Monthly Archives: December 2007

Musica ’07

Thought I would gather some of the best music of 2007 since it’s the last day of the year.

Enjoy…and Happy New Year to all of you ❗ 8|

http://www.youtube.com/p/916F5EE450AFE842

Some more music, not 2007 edition, that you should also listen to…

http://www.youtube.com/p/6DF0A1C967A49A1E

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TRF416 – K Photo Review – part 8

Here are a couple of pictures of the TRF416 with electronics installed.

I decided to install the new Speed Passion GranTurismo ESC in my TRF416 together with a Speed Passion Double 1,500,000uf Super Capacitor. I have run the GT speedo with various different motors, both sensored and sensorless now and I’m super happy with it.

The other components are a Speed Passion Competition 3.5R motor, Digipeak IB4200WC battery, Futaba S9550 servo and Futaba R603FS receiver.

The Speed Passion GT ESC, as well as Feigao and Exige ESC’s are now available at Racing Factory.

You can click on any of the following pics for a large version.

TRF416 – K Photo Review – part 7

A couple of more pictures of the TRF416 almost completely assembled.

You can click on any of the following pics for a large version.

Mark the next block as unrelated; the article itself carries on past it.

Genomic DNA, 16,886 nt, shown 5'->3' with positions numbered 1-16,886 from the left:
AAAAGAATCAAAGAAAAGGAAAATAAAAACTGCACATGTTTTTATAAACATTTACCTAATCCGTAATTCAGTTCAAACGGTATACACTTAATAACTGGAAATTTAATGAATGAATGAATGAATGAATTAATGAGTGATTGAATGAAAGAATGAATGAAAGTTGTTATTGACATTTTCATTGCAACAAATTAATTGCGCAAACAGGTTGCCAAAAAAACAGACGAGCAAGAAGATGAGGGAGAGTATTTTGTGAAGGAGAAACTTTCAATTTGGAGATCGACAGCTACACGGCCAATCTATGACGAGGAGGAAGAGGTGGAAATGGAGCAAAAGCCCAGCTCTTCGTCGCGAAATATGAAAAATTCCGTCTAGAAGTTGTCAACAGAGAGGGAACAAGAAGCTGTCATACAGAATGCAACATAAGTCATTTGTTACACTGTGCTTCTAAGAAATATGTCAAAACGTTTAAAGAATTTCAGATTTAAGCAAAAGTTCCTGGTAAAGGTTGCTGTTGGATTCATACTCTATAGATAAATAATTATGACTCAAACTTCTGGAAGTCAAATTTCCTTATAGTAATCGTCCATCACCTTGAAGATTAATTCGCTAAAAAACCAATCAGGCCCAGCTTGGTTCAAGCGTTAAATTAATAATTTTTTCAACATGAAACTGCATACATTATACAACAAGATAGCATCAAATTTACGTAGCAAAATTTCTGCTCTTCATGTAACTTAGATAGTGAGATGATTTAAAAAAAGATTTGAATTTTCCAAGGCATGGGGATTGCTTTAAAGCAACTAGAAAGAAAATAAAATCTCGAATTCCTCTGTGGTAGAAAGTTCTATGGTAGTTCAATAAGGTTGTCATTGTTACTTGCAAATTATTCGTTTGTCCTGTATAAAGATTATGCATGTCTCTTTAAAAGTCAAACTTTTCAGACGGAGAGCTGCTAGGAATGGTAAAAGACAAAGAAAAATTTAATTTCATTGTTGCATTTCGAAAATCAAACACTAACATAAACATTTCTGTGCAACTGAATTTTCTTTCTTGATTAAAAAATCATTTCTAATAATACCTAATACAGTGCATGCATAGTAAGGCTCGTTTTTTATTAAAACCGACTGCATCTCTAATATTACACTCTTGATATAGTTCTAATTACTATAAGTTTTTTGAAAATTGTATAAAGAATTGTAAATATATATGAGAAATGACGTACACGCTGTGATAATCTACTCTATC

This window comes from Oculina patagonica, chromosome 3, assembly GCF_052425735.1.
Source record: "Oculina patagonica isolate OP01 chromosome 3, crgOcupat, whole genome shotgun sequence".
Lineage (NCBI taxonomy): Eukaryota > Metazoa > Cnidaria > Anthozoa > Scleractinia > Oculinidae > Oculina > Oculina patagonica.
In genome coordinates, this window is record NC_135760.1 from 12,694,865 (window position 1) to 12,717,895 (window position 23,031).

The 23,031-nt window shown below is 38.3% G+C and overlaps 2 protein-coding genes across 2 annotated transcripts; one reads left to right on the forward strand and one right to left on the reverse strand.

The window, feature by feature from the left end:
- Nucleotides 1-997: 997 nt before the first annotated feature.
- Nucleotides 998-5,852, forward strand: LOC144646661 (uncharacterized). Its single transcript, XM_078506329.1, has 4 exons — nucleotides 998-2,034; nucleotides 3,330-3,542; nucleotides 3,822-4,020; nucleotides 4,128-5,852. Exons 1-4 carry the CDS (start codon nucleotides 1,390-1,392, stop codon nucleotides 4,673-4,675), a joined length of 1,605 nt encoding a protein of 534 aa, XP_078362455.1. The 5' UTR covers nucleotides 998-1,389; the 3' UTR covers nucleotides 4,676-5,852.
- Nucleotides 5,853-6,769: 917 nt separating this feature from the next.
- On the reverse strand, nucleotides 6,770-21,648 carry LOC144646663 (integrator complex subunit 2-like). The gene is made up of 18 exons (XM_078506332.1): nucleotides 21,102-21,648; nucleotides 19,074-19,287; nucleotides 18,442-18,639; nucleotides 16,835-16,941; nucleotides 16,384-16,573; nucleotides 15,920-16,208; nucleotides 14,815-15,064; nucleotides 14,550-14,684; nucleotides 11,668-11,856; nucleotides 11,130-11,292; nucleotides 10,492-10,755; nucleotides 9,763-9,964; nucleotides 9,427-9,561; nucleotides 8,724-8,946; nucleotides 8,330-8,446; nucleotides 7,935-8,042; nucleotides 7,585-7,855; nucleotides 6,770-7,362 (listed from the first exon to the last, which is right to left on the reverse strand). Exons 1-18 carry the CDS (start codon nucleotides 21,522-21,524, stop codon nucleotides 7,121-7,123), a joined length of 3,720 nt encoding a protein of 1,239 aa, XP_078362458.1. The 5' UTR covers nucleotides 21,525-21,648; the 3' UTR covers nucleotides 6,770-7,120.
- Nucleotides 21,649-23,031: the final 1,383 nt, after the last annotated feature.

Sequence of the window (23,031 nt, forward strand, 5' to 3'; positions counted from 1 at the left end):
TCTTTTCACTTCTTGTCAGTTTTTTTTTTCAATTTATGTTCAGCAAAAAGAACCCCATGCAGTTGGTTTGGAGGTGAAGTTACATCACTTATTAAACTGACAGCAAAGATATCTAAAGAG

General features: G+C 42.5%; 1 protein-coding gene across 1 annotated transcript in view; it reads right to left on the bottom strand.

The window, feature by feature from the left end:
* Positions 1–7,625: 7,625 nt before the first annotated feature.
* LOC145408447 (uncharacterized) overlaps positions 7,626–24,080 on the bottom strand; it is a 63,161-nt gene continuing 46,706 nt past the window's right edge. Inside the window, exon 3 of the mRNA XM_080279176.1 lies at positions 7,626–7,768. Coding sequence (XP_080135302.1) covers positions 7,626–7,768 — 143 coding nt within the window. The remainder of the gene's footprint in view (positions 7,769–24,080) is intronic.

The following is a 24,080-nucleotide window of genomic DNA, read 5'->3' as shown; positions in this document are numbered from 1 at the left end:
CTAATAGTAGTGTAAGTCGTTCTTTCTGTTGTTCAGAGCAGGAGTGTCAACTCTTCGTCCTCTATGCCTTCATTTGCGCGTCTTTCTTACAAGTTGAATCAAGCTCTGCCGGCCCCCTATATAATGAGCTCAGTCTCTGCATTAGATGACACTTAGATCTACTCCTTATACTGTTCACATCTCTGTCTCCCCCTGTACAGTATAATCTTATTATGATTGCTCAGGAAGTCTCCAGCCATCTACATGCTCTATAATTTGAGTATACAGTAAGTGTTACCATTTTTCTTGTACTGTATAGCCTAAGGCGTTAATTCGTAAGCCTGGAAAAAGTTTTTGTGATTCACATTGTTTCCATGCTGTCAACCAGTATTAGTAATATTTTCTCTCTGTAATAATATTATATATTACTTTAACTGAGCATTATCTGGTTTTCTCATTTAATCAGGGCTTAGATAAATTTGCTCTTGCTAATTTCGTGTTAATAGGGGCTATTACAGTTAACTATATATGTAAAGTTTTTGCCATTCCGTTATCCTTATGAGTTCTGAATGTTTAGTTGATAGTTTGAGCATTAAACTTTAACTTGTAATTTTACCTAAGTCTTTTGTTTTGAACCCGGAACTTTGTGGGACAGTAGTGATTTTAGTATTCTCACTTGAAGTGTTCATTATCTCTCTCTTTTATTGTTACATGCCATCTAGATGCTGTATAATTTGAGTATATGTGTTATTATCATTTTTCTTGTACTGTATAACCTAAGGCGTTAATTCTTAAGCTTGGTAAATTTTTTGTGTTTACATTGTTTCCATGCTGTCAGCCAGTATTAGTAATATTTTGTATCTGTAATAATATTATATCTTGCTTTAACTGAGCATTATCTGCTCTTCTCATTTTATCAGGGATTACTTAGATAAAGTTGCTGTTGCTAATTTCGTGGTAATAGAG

TRF416 – K Photo Review – part 6

Some pictures of the TRF416 almost completely assembled.

You can click on any of the following pics for a large version.

TRF416 – K Photo Review – part 5

Most of the suspension on the TRF416 is all new. The reversible lightweight suspension arms first introduced on the TB Evo IV in 2004 is retained, as is the inner and outer hinge pins, but the rest is new.

The major change necessitating new parts is the use of larger more reliable 5x10x4mm bearings. These requires new front and rear uprights, C parts and wheel axles/driveshafts. One major advantage this brings besides improved reliability is les play. This is also acheived due to better made uprights and wheel axles.

Overall the improved suspension gives a very positive impression.

Front uprights, C-parts and driveshafts assembled with superb fluorine tubes and ball connectors.

You can click on any of the following pics for a large version.

Chassis with front and rear suspension attached.

A good example of the constant search for slight improvements is the new black coated TRF dampers.

Even though the TRF dampers have been the standard by which others are measured for years, Tamiya does not stop improving them. This latest version has a new even slippier coating for less friction. It also seems that the white plastic rod guide parts have been slightly improved. Obviously the dampers come with TRF 3 hole pistons, ti-nitride shafts, and low friction o-rings.